Immediately following the bombing of Pearl Harbor on December 7 1942, the Canadian Government began the persecution and suspicion of all Japanese Canadians. On December 8 1942 the Royal Canadian Navy impounded 1,200 vessels owned by Japanese Nationals.7 The Issei willingly obliged to the confiscation despite the fact that their income relied on the vessels8. It is important to note that when the decision to evacuate all males of Japanese descent between the ages of 18 and 45 from the west coast into the interior, there were only 5,000 of the 13,600 Nisei who were over twenty years of age.9 The effects of the evacuation, tore the Japanese community apart. As a result of the uprooting and incarcerations, Japanese schools and newspapers were shut down, which had a huge effect on the Japanese Canadian Issei because many had a very small knowledge of the English language so they relied on the Japanese newspapers for information on the war.
After the shutdown of Japanese newspapers and the confiscation of radios and other communication devices, the Imprisoned Issei had little means of knowing what was going on, and mainly relied on circulating rumors. The effect of the uprooting and evacuation caused the Japanese Canadian Issei to be torn between their mother country Japan and their adopted country Canada. During this time many Issei chose to turn toward Japan for comfort and reacted to the expulsion by following their Japanese principles of cooperating with the Canadian Government, and accepted their punishment and had faith in Japans victory.10 This excerpt from the diary of Koichiro Miyazaki explains his feelings during expulsion, “We Japanese who are overseas, have been isolated in enemy countries and our families are scattered. But despite our hardships we believe that everything is for our native country’s future. This faith keeps me going. I believe that I am not the only one filled with confidence.” 11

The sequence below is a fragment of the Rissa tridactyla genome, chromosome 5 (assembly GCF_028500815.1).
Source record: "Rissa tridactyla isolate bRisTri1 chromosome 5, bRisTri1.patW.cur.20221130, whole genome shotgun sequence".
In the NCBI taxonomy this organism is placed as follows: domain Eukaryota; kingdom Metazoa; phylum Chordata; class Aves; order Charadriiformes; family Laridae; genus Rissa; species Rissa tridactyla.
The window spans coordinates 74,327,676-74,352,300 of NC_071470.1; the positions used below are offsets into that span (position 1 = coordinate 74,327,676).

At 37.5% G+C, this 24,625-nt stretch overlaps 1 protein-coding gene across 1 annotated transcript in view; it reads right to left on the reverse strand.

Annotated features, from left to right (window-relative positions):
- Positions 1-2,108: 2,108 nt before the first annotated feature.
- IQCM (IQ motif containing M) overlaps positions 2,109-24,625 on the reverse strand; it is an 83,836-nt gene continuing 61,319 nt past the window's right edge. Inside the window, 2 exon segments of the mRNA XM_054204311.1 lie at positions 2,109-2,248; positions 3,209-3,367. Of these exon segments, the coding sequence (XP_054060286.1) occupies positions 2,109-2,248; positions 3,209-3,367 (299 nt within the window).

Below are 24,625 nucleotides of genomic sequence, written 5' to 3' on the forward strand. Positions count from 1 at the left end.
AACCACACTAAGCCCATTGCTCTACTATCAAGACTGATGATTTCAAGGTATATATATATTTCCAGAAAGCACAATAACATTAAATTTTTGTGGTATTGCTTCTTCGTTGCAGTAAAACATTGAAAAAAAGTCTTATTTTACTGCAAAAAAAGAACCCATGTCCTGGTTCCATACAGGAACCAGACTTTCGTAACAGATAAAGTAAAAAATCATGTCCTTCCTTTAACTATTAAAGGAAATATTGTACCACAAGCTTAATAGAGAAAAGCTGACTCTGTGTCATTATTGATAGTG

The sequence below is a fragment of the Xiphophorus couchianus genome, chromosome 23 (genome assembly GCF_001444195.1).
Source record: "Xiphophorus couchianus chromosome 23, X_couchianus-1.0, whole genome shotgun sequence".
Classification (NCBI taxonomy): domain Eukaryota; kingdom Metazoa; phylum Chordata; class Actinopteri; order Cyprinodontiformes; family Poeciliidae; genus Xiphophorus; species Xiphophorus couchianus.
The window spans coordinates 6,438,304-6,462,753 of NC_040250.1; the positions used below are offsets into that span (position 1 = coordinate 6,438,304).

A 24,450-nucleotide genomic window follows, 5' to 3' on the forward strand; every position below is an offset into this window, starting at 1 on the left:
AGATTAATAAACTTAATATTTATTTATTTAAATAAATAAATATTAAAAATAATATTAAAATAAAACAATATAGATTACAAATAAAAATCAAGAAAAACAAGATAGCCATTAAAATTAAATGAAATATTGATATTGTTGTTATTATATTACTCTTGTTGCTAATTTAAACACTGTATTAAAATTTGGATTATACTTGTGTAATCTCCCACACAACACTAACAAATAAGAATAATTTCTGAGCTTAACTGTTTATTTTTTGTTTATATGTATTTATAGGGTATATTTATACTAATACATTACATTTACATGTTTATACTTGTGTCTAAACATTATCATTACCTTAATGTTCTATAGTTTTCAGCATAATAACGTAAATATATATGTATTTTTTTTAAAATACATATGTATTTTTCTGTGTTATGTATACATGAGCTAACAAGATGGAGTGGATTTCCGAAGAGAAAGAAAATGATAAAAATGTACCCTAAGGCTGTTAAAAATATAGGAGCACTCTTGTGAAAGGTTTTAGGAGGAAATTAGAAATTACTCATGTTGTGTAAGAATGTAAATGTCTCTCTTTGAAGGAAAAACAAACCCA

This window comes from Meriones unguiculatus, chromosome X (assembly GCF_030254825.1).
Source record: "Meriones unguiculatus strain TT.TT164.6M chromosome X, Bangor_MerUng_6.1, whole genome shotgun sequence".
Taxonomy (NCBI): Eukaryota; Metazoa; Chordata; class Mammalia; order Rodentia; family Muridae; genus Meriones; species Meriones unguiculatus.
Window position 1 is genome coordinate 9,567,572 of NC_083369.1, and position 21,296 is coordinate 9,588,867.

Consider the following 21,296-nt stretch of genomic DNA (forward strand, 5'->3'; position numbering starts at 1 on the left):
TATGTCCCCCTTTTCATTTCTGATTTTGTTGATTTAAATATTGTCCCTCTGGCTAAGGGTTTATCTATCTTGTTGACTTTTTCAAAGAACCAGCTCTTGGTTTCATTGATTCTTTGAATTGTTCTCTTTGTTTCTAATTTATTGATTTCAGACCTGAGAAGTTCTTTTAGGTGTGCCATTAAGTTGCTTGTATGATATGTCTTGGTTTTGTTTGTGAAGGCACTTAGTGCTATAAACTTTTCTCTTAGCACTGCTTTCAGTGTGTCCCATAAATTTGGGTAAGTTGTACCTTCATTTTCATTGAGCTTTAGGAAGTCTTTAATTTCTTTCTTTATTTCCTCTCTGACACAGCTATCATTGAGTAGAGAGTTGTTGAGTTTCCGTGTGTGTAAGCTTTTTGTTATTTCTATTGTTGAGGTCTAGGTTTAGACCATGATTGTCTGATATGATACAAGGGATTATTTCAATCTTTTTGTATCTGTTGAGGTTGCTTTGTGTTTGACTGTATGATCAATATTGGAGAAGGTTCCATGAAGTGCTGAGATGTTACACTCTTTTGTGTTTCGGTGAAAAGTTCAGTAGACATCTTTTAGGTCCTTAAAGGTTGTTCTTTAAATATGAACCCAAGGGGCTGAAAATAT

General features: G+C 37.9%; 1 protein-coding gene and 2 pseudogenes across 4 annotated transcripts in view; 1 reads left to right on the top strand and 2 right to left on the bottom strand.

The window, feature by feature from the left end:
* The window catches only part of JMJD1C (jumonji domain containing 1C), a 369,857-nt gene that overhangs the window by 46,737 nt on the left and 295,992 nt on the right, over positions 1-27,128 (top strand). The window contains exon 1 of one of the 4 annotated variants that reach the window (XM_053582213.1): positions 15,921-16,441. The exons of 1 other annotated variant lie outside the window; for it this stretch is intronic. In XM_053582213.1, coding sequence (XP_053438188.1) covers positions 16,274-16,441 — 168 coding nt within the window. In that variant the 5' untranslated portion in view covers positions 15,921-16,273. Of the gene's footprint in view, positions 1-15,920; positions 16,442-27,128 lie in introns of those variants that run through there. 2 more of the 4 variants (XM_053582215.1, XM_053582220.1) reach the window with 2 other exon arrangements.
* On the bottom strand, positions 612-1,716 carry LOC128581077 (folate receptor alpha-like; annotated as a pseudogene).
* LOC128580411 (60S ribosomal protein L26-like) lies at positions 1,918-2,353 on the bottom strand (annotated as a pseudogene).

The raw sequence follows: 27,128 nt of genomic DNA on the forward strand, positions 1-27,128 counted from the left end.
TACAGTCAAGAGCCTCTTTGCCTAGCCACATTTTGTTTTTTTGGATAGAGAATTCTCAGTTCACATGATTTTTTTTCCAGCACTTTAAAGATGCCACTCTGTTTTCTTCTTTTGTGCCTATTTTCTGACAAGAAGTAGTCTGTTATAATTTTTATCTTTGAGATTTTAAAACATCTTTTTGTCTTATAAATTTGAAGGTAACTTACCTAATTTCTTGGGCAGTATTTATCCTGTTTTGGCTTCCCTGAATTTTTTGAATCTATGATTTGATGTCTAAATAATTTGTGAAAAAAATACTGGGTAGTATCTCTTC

Topic: Japanese Canadians during World War II During the World War II, there was more than 6 millions of Jews killed by Nazi, most of them killed in the concentration camp A place where selected groups of people confined, usually for political reasons. Concentration camps are also known by various other names such as corrective labor camps, relocation centers, reception camp. Most people think ...
The Nisei generation had little to no traditional ties to their parents mother land Japan, and thought themselves to be completely Canadian. Many Nisei such as Muriel Kitagawa tried to maintain a positive outlook when the expulsion of Japanese Canadians first went into effect and tried to rationalize the Canadian Governments actions and had faith that they would protect the loyal Japanese Canadian Nisei.12 Like the Issei many Nisei encouraged Japanese Canadians to cooperate with the government, and have faith in the RCMP. However political and age differences within the Nisei society, caused some Nisei to react differently to the expulsion. Many younger Nisei tried to fight against the Canadian Government and refuse to obey. These Nisei experienced severe backlash from the Government and were immediately imprisoned or beaten.13